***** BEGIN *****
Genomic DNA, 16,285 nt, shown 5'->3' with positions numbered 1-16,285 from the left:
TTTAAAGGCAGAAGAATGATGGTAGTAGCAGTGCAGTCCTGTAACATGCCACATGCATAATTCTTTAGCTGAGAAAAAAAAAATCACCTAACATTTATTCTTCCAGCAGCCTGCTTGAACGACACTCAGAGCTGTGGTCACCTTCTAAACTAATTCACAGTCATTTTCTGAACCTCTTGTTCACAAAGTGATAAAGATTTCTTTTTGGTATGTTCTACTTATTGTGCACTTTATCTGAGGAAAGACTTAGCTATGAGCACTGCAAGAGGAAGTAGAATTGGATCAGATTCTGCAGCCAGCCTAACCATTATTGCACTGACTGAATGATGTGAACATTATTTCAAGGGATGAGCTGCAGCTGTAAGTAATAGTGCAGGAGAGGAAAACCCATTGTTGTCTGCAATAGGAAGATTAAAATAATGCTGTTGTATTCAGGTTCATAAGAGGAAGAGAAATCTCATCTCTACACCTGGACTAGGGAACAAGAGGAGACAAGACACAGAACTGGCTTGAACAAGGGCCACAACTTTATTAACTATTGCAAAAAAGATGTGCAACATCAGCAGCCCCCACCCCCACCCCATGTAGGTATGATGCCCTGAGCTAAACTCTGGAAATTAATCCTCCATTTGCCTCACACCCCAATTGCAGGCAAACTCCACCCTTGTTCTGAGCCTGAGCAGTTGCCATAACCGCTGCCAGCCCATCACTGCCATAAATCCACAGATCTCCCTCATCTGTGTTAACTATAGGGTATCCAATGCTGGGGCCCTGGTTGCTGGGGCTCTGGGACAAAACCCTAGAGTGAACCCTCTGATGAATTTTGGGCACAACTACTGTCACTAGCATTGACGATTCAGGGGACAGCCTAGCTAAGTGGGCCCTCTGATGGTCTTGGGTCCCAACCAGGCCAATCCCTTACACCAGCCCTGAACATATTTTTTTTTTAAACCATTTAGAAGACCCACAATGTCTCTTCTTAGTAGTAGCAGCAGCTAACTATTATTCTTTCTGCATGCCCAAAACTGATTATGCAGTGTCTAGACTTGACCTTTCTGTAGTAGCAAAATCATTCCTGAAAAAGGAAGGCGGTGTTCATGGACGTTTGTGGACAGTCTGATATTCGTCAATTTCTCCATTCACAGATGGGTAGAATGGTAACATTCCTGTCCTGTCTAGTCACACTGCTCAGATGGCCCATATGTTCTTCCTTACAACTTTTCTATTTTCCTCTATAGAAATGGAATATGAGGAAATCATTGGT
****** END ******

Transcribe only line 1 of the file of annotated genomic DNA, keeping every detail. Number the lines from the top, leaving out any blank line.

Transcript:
Genomic DNA, 16,285 nt, shown 5'->3' with positions numbered 1-16,285 from the left: